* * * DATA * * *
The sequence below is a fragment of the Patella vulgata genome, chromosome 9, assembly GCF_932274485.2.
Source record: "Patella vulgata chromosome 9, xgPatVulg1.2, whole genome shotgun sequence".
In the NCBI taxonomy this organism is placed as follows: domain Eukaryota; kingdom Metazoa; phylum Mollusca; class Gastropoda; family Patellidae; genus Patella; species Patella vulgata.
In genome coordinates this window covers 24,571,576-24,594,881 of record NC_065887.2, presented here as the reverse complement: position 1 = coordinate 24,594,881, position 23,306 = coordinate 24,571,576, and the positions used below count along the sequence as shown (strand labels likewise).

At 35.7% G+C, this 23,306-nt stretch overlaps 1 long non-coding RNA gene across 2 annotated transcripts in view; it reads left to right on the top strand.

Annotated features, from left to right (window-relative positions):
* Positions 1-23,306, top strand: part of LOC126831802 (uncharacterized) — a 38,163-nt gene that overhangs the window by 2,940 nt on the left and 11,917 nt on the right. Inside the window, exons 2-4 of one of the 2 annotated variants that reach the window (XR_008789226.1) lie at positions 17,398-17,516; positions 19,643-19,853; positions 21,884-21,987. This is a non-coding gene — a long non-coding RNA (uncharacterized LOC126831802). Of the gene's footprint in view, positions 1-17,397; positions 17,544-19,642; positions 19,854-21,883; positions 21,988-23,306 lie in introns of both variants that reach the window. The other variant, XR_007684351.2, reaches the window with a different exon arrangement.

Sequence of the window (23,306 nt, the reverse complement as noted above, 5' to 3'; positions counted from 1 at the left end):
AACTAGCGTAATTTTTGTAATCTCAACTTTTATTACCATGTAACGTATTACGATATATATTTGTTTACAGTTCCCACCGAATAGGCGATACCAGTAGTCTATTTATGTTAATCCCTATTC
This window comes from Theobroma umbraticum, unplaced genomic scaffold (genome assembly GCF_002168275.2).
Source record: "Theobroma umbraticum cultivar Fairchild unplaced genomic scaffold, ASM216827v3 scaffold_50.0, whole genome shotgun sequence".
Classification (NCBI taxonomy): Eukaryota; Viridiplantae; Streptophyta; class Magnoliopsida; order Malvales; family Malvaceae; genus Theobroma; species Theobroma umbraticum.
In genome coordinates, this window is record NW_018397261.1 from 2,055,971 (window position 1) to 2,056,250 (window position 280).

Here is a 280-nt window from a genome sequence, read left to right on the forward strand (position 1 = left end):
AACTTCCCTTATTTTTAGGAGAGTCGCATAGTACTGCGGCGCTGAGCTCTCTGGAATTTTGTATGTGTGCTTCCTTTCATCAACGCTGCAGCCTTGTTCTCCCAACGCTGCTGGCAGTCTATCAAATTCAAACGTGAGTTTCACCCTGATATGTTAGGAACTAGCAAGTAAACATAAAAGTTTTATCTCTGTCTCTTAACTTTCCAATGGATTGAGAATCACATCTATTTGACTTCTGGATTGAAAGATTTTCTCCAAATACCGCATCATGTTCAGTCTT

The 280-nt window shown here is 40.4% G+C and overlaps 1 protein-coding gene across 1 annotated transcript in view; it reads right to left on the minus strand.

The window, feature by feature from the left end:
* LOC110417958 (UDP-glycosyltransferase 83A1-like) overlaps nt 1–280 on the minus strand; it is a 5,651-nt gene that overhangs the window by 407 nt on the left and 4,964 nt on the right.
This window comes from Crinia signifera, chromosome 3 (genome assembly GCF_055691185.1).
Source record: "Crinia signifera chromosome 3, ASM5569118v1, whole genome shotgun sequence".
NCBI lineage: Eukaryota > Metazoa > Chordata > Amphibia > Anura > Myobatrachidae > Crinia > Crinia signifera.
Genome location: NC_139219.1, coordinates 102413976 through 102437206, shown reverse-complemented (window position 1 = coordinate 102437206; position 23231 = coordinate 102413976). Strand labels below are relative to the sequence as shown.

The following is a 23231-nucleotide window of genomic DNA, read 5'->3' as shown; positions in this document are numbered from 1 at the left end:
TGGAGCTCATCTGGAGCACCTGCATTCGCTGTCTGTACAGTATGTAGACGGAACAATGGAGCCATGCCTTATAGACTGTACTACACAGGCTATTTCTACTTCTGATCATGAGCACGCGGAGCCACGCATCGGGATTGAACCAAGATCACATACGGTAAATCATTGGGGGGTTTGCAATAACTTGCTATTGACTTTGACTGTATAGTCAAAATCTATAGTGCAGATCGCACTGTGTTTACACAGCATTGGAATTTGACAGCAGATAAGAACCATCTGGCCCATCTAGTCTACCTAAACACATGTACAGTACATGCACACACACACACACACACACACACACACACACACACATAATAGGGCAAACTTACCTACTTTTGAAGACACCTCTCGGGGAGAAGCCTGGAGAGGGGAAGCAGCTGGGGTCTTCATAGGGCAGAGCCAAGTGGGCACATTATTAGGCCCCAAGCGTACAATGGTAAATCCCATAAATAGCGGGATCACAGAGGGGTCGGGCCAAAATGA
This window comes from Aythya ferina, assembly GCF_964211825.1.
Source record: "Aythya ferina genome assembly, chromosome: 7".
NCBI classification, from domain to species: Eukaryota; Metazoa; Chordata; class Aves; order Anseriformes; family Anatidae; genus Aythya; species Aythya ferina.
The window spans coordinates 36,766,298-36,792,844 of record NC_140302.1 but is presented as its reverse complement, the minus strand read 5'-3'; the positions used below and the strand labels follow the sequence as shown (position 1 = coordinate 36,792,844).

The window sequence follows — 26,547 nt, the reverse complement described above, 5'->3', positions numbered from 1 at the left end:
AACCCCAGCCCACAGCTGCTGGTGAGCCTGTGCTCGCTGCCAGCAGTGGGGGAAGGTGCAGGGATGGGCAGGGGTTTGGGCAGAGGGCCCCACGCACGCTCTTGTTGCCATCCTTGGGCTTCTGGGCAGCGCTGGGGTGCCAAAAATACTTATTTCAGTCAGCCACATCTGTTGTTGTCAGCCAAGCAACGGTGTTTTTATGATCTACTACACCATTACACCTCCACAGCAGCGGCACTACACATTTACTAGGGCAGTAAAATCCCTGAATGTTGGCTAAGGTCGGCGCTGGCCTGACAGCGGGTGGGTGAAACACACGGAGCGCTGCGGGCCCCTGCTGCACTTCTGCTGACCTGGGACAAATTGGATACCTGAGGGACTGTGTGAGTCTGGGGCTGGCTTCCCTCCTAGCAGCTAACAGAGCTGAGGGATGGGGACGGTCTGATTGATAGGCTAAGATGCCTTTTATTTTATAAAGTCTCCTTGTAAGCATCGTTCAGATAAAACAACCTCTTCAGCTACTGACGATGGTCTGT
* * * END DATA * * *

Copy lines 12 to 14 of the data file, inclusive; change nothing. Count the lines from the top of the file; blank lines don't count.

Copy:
Classification (NCBI taxonomy): Eukaryota; Viridiplantae; Streptophyta; class Magnoliopsida; order Malvales; family Malvaceae; genus Theobroma; species Theobroma umbraticum.
In genome coordinates, this window is record NW_018397261.1 from 2,055,971 (window position 1) to 2,056,250 (window position 280).

Here is a 280-nt window from a genome sequence, read left to right on the forward strand (position 1 = left end):